To identify the nearest putative regulators to the genes of interest in the general network, we determined the shortest paths from each transcription factor in this network to each of the genes of interest, considering the directionality of the interactions (Additional file 3: Script 4). This script determines the shortest path starting from each transcription factor within the general network to each of the genes of interest, following the direction of the regulatory interactions. Then, it outputs the distance in edges for each shortest path. If a transcription factor does not have a directional path towards a gene of interest, that distance is omitted.

Real time PCR

Purified RNA (500 ng) was used for retrotranscription with the iScript RT Supermix (Biorad, CA). The resulting cDNA was amplified in duplicate by rtPCR with a StepOnePlus thermocycler (Applied Biosystems, CA) using the PowerUp SYBR Green master mix (Thermo, MA) and 100 nM of each primer. The primers, annealing temperatures and amplification efficiencies are listed in Additional file 1: Table S6. The amplification conditions were as follows: 5 min at 95 °C, 40 cycles of 15 s at 95 °C, 15 s of annealing and 30 s at 72 °C. After every reaction, a melting curve was performed to ensure the amplification of a single product. The efficiency of the amplification with each pair of primers was determined by serial dilution of a mixture of the cDNAs. Then, the relative expression was calculated for each sample using the equation by Pfaffl [44] and the TATA-box binding protein (Tbp) as reference gene.

Western blotting

Individual embryos were solubilized in T-PER solution (Thermo, MA) containing cOmplete Protease Inhibitor Cocktail (Roche, Switzerland) on ice by gentle pipetting. After centrifugation at 12000 x g for 10 min at 4 °C, the supernatant was collected and the protein content was estimated using the Protein Assay Kit (Biorad, CA). Since total protein levels obtained from individual embryos were small, we loaded 16 μl of each sample in a 10% polyacrylamide gel for electrophoretic separation at 100 V for around 2 h. Then, proteins were transferred to a nitrocellulose membrane for 1 h at a constant current of 300 mA on ice. Membranes were blotted with antibodies raised against AR (rabbit polyclonal IgG 1:500; Santa Cruz Biotechnologies, TX) and Tubulin (TUBB; rabbit polyclonal IgG 160 ng/ml; Abcam, England), this latter as protein loading control. Antibody binding was detected with a second antibody raised in goat against rabbit IgG bound to peroxidase (1.8 μg/ml; Sigma, MO), revealed by chemiluminescence and documented using a G:Box Chemi XRQ system (Syngene, England). Band intensity was measured with the ImageJ 1.45 software. The intensity of each band was expressed as percentage of the average intensity of WT samples in each gel.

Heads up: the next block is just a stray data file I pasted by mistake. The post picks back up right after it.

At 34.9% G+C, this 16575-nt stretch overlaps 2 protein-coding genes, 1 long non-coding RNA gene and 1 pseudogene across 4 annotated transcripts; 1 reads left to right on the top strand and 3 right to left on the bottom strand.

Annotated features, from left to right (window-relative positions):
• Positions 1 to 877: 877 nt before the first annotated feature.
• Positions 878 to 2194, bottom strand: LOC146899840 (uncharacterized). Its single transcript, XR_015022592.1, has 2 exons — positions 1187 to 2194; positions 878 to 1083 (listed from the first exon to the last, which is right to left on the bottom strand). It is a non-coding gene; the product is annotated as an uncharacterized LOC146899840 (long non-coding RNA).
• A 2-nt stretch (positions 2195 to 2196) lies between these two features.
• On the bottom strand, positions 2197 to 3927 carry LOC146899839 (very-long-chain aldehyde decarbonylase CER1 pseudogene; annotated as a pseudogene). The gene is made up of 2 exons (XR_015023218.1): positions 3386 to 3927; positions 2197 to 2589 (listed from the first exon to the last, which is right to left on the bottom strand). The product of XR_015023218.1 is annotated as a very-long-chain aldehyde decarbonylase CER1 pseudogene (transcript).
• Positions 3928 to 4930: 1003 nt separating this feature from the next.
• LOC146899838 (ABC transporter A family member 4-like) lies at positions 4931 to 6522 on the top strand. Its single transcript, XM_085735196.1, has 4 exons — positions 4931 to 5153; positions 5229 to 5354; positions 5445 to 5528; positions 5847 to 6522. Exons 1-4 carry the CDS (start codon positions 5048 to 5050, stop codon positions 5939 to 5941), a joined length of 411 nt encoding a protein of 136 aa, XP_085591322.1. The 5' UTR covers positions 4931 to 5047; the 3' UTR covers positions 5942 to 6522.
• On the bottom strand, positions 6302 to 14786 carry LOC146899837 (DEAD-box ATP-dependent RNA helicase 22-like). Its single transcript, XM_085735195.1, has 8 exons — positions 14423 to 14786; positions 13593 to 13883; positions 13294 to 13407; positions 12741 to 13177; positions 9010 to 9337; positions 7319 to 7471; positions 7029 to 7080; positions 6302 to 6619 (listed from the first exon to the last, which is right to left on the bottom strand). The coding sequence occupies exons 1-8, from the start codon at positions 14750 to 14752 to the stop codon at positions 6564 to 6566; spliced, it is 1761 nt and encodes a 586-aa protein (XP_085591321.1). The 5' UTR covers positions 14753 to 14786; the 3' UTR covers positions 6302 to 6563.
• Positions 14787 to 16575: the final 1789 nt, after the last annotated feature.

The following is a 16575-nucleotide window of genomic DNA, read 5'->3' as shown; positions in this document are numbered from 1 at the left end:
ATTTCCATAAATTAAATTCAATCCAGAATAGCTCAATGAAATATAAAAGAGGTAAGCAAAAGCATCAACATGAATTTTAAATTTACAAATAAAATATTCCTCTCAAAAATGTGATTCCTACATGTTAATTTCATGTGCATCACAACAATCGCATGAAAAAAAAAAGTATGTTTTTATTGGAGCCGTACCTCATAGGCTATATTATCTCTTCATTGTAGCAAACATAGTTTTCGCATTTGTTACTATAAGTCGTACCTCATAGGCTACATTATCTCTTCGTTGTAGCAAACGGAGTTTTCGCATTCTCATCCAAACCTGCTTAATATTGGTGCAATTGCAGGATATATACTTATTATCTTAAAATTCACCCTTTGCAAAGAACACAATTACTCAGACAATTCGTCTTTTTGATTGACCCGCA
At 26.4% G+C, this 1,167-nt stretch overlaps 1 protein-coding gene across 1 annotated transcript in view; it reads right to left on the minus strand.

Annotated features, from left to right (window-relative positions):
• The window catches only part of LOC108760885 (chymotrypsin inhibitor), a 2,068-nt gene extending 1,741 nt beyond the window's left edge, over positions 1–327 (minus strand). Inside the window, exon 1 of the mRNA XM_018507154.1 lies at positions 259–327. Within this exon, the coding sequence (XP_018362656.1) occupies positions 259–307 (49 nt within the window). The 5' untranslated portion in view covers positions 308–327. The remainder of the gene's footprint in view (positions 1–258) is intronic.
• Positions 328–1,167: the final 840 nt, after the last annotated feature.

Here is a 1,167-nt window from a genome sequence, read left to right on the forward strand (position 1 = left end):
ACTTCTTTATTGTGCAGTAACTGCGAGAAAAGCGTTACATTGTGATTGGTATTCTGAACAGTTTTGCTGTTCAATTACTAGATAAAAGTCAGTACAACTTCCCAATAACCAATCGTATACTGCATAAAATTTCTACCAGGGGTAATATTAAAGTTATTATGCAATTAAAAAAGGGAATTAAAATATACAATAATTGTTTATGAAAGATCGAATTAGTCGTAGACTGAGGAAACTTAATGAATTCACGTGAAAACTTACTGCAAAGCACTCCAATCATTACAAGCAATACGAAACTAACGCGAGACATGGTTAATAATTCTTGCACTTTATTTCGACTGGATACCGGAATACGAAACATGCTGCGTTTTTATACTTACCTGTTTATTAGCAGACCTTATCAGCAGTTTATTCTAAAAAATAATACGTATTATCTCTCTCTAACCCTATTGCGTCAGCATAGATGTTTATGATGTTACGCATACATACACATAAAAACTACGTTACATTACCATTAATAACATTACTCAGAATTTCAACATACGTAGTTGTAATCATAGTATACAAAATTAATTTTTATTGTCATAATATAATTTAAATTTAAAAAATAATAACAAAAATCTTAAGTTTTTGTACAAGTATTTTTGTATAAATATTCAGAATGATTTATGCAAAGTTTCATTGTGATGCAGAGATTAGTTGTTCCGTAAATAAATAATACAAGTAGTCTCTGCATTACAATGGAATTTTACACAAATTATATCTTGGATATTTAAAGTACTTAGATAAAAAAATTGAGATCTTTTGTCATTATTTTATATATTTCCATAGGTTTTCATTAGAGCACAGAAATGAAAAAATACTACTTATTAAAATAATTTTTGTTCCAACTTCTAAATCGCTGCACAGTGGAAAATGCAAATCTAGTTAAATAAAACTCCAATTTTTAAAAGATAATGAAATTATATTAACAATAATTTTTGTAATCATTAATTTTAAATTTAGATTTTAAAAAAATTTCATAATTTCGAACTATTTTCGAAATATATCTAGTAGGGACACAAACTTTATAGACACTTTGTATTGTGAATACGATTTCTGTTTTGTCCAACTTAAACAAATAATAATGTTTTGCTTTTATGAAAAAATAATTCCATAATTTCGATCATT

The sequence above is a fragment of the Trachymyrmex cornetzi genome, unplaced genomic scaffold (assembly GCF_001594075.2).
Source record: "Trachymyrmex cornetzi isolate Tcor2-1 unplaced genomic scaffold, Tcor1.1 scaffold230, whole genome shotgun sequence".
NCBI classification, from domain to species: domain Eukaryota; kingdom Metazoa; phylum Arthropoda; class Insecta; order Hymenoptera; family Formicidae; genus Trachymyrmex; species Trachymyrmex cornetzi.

Data presentation, reduction of bias, and statistics

Data generated by rtPCR is exponential in nature and are presented as the geometric mean + error (uncertainty in calculating the relative expression). Arithmetic data are shown as scatter plots with a horizontal line representing the mean. Expression levels based on sequencing data are shown as heat maps. Mean read counts in each group were log transformed and centered on the grand mean before plotting the heat maps. For enrichment analyses, enrichment fold and p-values are plotted side by side for each Gene Ontology term. For correlations, Pearson correlation coefficients are presented in co-variance matrices.

The assignment of pregnant dams to each treatment group was pseudo-randomized. Each day, the first female with a vaginal plug was assigned to the control group, the second one to one of the treatment groups, and so on. If only one female had a plug 1 day, the next day the order was reversed. To reduce bias in sample analysis, embryos were processed in random order and blinding was as follows. By design, phenotypic assessment of embryos was blinded to genotype, but not to maternal treatment. Genotyping was performed blinded to the phenotype. RNA-Seq, sequence analysis, and rtPCR were done blinded to both genotype and phenotype. Western blotting was done without blinding. To reduce bias in gene regulatory network analyses, we defined all the filters a priori and applied them systematically.